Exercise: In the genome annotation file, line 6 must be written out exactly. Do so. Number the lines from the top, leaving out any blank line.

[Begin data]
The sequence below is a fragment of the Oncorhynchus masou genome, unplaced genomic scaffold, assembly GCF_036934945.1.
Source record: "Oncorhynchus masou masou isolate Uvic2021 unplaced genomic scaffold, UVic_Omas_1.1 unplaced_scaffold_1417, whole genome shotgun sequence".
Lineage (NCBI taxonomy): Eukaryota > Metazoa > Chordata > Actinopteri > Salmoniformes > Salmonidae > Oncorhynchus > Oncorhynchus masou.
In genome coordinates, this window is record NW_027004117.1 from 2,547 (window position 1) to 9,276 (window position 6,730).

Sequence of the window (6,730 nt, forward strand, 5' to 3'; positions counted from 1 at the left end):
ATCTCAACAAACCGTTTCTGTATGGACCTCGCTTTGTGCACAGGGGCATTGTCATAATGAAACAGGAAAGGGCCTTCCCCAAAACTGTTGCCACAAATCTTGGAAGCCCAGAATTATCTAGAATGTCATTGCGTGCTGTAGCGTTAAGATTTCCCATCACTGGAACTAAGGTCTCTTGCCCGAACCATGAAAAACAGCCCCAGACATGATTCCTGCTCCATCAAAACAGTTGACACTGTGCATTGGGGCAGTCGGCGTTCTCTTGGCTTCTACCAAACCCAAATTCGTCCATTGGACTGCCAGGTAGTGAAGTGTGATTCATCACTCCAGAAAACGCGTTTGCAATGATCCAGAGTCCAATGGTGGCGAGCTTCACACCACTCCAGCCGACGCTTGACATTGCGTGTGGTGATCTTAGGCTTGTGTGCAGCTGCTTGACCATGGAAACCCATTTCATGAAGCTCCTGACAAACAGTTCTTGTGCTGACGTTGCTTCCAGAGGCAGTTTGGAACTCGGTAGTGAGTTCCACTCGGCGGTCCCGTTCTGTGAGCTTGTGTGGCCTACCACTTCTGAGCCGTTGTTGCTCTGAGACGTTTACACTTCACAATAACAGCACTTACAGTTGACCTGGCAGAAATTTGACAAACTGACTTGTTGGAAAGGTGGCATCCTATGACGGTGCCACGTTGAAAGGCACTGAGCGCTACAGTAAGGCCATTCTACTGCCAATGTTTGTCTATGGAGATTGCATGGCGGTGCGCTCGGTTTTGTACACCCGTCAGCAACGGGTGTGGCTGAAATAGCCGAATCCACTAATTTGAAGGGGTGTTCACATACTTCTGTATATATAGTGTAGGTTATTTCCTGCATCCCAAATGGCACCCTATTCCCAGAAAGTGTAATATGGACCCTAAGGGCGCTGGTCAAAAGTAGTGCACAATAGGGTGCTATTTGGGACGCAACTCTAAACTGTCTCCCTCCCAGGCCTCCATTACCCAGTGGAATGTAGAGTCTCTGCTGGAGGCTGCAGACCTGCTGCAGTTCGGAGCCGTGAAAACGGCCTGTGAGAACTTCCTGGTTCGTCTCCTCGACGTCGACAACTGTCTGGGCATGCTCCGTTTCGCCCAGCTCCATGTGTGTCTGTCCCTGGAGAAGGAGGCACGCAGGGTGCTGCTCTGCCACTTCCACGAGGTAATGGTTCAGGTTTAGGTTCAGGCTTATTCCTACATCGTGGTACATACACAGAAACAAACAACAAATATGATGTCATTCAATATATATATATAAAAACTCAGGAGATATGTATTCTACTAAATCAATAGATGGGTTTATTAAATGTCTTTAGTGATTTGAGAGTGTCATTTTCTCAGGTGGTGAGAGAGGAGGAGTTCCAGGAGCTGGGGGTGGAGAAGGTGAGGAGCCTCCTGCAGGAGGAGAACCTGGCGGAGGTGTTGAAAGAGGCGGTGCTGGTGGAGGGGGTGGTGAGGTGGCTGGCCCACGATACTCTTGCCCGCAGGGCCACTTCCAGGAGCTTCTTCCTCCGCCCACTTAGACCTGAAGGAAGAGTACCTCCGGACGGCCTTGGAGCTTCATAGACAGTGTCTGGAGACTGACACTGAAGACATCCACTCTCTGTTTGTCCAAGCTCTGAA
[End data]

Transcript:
ATCTCAACAAACCGTTTCTGTATGGACCTCGCTTTGTGCACAGGGGCATTGTCATAATGAAACAGGAAAGGGCCTTCCCCAAAACTGTTGCCACAAATCTTGGAAGCCCAGAATTATCTAGAATGTCATTGCGTGCTGTAGCGTTAAGATTTCCCATCACTGGAACTAAGGTCTCTTGCCCGAACCATGAAAAACAGCCCCAGACATGATTCCTGCTCCATCAAAACAGTTGACACTGTGCATTGGGGCAGTCGGCGTTCTCTTGGCTTCTACCAAACCCAAATTCGTCCATTGGACTGCCAGGTAGTGAAGTGTGATTCATCACTCCAGAAAACGCGTTTGCAATGATCCAGAGTCCAATGGTGGCGAGCTTCACACCACTCCAGCCGACGCTTGACATTGCGTGTGGTGATCTTAGGCTTGTGTGCAGCTGCTTGACCATGGAAACCCATTTCATGAAGCTCCTGACAAACAGTTCTTGTGCTGACGTTGCTTCCAGAGGCAGTTTGGAACTCGGTAGTGAGTTCCACTCGGCGGTCCCGTTCTGTGAGCTTGTGTGGCCTACCACTTCTGAGCCGTTGTTGCTCTGAGACGTTTACACTTCACAATAACAGCACTTACAGTTGACCTGGCAGAAATTTGACAAACTGACTTGTTGGAAAGGTGGCATCCTATGACGGTGCCACGTTGAAAGGCACTGAGCGCTACAGTAAGGCCATTCTACTGCCAATGTTTGTCTATGGAGATTGCATGGCGGTGCGCTCGGTTTTGTACACCCGTCAGCAACGGGTGTGGCTGAAATAGCCGAATCCACTAATTTGAAGGGGTGTTCACATACTTCTGTATATATAGTGTAGGTTATTTCCTGCATCCCAAATGGCACCCTATTCCCAGAAAGTGTAATATGGACCCTAAGGGCGCTGGTCAAAAGTAGTGCACAATAGGGTGCTATTTGGGACGCAACTCTAAACTGTCTCCCTCCCAGGCCTCCATTACCCAGTGGAATGTAGAGTCTCTGCTGGAGGCTGCAGACCTGCTGCAGTTCGGAGCCGTGAAAACGGCCTGTGAGAACTTCCTGGTTCGTCTCCTCGACGTCGACAACTGTCTGGGCATGCTCCGTTTCGCCCAGCTCCATGTGTGTCTGTCCCTGGAGAAGGAGGCACGCAGGGTGCTGCTCTGCCACTTCCACGAGGTAATGGTTCAGGTTTAGGTTCAGGCTTATTCCTACATCGTGGTACATACACAGAAACAAACAACAAATATGATGTCATTCAATATATATATATAAAAACTCAGGAGATATGTATTCTACTAAATCAATAGATGGGTTTATTAAATGTCTTTAGTGATTTGAGAGTGTCATTTTCTCAGGTGGTGAGAGAGGAGGAGTTCCAGGAGCTGGGGGTGGAGAAGGTGAGGAGCCTCCTGCAGGAGGAGAACCTGGCGGAGGTGTTGAAAGAGGCGGTGCTGGTGGAGGGGGTGGTGAGGTGGCTGGCCCACGATACTCTTGCCCGCAGGGCCACTTCCAGGAGCTTCTTCCTCCGCCCACTTAGACCTGAAGGAAGAGTACCTCCGGACGGCCTTGGAGCTTCATAGACAGTGTCTGGAGACTGACACTGAAGACATCCACTCTCTGTTTGTCCAAGCTCTGAA